“In contrast, new debt in the form of a second mortgage on a home may finance the purchase of a vacation home, new furniture or another automobile, or even a luxury cruise around the world. The debtor may call it ‘productive,’ but it surely does not create capital, i.e., build shops or factories or manufacture tools and dies that enhance the productivity of human labor.”

Capital and wealth are created by saving, not by borrowing and spending.

At the same time, banks are still licking their wounds from the real estate crash. It’s hard to fathom that they would be piling into HELOCs again when they are not ever done writing down these type of loans made in ’06 and ’07. ZeroHedge points out:

“What is shocking is that this is all happening just as the last batch of HELOCs has hit record default rates, and have yet to be cleared off the banks’ nonperforming books. But who cares: Uncle Ben will fix it all.

“That this will all end in another epic housing and credit bubble collapse is by now perfectly clear to everyone. And yet nobody is doing anything to stop it. Surely, once the system collapses for good next time, as at this point the central banks too are all in on rekindling the bubble and there will be nobody left holding the bag, ‘nobody will have been able to foresee any of this happening.’ But for now, the music plays, and one must dance.”

The housing market has not fully corrected, and now banks are looking to kick-start their loan books by lending on collateral that will again plunge in value when the foreclosure tsunami gets under way.

But while bankers must dance and their memories are short, one thing they always remember is that Washington is their friend and its checkbook is big. For HELOC customers, on the other hand, there will be no bailout, just more debt and despair.

Sincerely,
Douglas French

Original article posted on Laissez-Faire Today 

Douglas French

Douglas French is a Senior Editor for Agora Financial. He received his master's degree under the direction of Murray N. Rothbard at the University of Nevada, Las Vegas, after many years in the business of banking. He is the author of two books, Early Speculative Bubbles & Increases in the Money Supply, the first major empirical study of the relationship between early bubbles and the money supply, and Walk Away, a monograph assessing the philosophy and morality of strategic default. He is founder and editor of LibertyWatch magazine.

Recent Articles

Buy the Dips: Why the Pullback in US Shale is Only Temporary

Matt Insley

Since early July, there's been a sharp pullback in the prices of most major U.S. shale players. Is this the start of a long-term meltdown, or is this simply a great opportunity to "buy the dips"? Matt Insely explores, and offers four specific ways to play the trend. Read on...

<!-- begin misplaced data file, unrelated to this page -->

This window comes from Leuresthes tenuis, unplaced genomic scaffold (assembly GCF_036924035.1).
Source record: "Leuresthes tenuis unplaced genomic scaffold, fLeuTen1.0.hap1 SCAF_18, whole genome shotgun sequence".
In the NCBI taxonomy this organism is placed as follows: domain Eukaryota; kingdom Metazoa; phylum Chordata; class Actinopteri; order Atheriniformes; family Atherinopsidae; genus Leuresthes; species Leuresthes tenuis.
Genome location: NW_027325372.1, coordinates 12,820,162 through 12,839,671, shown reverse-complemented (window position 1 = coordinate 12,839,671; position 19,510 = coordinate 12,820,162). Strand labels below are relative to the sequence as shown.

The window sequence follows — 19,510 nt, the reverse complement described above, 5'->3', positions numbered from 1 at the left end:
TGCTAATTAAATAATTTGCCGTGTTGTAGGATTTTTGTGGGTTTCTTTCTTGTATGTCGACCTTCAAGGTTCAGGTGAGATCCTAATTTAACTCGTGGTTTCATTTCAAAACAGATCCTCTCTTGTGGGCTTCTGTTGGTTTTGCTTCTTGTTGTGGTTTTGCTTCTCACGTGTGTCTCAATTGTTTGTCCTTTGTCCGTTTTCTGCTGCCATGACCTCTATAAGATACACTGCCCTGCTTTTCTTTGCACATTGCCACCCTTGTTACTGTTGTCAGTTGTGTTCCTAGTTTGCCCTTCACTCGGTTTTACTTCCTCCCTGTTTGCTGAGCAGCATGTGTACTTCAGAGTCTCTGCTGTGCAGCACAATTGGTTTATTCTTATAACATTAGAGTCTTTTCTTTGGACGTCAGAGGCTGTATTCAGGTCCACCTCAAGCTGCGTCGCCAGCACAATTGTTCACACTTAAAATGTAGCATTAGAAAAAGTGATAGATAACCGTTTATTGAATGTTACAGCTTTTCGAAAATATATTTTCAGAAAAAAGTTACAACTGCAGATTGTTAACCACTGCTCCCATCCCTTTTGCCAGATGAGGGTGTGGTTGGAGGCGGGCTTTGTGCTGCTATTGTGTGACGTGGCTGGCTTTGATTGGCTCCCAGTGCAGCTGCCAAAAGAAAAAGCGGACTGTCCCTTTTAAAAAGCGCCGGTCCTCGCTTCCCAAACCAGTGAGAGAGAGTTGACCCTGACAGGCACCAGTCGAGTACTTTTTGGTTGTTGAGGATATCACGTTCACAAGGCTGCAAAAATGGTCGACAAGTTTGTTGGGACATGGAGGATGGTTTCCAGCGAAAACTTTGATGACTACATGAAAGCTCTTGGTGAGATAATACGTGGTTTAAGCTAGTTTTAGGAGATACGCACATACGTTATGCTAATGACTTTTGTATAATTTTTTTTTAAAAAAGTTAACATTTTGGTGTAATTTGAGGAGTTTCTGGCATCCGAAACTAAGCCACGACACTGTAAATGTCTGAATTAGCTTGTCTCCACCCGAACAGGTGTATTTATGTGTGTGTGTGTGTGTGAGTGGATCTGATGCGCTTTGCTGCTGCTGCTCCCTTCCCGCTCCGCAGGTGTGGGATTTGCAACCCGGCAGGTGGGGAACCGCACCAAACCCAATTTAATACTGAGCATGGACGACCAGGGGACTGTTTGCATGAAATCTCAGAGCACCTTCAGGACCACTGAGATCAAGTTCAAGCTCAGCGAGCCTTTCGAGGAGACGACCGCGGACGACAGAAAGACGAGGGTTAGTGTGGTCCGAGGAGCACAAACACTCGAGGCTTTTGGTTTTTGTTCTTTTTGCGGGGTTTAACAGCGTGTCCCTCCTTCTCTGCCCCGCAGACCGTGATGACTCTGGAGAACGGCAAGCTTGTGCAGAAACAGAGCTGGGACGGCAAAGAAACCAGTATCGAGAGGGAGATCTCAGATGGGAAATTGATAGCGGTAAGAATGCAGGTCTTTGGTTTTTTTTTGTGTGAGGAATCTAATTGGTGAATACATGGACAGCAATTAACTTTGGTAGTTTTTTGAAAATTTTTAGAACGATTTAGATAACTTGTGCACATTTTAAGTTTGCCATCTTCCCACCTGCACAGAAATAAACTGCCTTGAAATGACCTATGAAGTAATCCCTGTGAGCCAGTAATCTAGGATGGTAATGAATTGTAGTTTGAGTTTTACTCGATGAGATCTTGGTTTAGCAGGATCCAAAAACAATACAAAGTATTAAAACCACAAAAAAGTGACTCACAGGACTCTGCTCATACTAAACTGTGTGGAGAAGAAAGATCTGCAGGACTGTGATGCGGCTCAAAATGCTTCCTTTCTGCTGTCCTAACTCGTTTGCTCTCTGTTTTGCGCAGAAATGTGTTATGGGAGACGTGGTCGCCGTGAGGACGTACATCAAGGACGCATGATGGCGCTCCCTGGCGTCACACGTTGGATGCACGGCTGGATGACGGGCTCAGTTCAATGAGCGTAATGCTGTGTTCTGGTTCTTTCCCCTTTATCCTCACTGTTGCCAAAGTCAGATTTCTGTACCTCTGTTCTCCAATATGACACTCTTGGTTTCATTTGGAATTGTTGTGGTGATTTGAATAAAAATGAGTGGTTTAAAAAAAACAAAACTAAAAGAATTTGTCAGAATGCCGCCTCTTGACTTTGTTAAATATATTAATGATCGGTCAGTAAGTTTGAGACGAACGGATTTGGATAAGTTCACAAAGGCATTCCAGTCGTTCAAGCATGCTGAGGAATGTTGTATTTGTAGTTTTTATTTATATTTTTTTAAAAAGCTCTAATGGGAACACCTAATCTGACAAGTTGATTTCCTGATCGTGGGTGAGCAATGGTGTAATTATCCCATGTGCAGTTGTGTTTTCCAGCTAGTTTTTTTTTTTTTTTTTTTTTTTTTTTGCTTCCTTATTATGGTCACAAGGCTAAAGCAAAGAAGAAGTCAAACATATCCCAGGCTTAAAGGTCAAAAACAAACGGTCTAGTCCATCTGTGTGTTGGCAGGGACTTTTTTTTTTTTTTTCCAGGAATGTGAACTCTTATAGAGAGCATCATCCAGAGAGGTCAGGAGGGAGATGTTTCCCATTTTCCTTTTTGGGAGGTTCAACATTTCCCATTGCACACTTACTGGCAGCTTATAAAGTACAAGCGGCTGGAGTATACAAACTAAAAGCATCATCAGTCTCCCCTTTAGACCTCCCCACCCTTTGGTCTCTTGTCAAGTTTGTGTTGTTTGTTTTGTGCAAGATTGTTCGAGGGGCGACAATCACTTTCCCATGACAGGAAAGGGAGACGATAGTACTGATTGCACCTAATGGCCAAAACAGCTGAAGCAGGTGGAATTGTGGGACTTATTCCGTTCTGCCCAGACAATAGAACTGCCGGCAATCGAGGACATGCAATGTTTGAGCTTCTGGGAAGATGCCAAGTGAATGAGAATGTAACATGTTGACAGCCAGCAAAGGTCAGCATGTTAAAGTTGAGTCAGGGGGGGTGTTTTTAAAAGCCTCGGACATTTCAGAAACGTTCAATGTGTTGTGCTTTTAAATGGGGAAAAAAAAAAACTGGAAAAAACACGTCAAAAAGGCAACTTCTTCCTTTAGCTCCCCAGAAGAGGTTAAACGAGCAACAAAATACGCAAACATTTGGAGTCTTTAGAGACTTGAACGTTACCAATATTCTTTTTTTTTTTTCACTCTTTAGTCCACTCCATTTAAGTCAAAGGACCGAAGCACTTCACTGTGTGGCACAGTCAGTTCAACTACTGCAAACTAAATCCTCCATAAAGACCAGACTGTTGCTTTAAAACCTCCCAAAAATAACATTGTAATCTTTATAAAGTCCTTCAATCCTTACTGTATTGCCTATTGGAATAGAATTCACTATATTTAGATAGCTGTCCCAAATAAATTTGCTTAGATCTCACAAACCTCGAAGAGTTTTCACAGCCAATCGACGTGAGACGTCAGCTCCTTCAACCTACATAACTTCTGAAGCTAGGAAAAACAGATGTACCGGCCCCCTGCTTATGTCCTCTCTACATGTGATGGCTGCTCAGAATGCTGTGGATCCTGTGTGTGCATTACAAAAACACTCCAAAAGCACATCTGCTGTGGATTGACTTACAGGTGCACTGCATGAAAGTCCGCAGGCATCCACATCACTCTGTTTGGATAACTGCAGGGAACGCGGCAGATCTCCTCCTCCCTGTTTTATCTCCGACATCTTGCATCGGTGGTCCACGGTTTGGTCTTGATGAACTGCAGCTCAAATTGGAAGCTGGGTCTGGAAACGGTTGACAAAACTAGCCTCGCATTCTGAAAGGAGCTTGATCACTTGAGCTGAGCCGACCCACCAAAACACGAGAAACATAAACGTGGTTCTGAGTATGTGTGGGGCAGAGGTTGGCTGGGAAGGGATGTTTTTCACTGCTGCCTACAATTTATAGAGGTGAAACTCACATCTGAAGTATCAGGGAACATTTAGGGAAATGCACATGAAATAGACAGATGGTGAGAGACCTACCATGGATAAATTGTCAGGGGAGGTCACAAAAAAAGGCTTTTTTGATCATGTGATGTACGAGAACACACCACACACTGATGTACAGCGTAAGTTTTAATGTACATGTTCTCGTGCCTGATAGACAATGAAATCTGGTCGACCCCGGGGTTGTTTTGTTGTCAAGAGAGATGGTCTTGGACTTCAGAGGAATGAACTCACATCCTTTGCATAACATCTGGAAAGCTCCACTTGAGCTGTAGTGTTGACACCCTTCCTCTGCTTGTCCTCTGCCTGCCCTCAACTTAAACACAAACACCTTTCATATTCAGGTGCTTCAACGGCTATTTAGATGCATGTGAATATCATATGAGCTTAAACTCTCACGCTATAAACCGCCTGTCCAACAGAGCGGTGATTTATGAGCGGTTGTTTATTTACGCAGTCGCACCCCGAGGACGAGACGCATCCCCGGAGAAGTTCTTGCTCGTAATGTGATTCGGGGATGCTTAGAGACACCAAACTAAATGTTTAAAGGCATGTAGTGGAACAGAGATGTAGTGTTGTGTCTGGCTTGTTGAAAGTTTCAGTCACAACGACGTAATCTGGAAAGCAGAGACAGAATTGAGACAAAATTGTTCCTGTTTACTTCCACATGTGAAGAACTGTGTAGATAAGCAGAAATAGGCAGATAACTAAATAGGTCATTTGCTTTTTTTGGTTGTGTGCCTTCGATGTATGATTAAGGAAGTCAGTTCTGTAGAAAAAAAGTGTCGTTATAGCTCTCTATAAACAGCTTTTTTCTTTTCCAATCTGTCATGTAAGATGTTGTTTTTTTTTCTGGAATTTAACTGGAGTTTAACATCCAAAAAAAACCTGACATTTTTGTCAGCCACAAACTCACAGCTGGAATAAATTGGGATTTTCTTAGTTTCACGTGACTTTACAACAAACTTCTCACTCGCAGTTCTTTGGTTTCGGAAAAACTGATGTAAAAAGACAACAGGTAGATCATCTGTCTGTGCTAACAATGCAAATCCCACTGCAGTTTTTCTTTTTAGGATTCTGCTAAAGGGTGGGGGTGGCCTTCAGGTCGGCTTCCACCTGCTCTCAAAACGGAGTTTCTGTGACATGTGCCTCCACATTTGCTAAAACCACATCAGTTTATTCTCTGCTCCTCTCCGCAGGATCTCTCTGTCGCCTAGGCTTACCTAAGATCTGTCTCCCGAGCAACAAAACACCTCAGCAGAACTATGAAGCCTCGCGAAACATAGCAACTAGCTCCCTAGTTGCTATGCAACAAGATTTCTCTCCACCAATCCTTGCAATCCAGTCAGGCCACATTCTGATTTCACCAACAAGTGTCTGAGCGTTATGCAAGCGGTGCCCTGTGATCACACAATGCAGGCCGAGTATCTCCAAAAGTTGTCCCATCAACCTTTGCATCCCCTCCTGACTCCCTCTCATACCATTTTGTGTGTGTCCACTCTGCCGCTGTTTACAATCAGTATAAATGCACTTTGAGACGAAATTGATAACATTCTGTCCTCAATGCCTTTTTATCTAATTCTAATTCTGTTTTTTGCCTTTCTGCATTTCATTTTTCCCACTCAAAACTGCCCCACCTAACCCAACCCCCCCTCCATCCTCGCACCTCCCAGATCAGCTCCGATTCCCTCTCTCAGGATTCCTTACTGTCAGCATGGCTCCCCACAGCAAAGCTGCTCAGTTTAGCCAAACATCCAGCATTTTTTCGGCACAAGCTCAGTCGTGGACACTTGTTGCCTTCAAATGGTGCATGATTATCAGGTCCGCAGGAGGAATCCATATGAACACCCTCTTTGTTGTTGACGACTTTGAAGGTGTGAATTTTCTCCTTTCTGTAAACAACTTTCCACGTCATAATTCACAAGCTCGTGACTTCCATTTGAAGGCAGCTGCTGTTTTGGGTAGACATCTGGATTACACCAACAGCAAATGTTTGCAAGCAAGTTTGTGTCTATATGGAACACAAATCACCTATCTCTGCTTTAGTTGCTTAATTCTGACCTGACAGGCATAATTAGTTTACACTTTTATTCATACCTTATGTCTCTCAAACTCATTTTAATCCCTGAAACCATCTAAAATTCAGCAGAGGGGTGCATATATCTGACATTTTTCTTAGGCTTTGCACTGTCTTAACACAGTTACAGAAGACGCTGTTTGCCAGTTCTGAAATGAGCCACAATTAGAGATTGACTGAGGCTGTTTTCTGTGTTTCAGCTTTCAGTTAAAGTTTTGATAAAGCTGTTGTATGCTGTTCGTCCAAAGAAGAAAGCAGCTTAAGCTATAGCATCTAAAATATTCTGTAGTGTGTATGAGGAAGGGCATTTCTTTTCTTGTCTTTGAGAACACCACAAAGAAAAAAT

A Federal Program that Could Turn Your Town into a Warzone

Chris Campbell

Media coverage of the situation in Ferguson, Missouri has documented a very disturbing trend in local law enforcement... namely, why is a small town police force armed to the teeth with military equipment? Well, as Chris Campbell explains, it's all thanks to a little-known Pentagon agenda called the "1033 Program." Read on...


The New Bitcoin Trend that Could Make You $100,000 Per Month

Josh Grasmick

Few investments have yielded better returns for early investors than Bitcoin. But now that the price has stabilized, are there any gains left to be made? Today, Josh Grasmick details one investable Bitcoin service coming online that could still lead early investors to massive profits... and with less speculation and risk. Read on...


Maestro
Preserve Your Wealth in the Face of Financial War

James Rickards

The Cold War introduced the world to a terrifying new phrase: mutually assured destruction. Thankfully the cold war ended without ever realizing this outcome. But the remnants of that "balance of terror" between the US and Russia still exist... and are beginning to surface in the financial sector. Jim Rickards explains...


How to Use Market Forecasts to Your Advantage

Greg Guenthner

'Tis the season for fall market predictions. But don't dust off that crystal ball just yet. Good traders don't try to predict when an important price move is going to happen - they just react when it does. However, as Greg Guenthner explains, forecasts can help you manage your risk/reward, as well as your non-trading portfolio. Read on...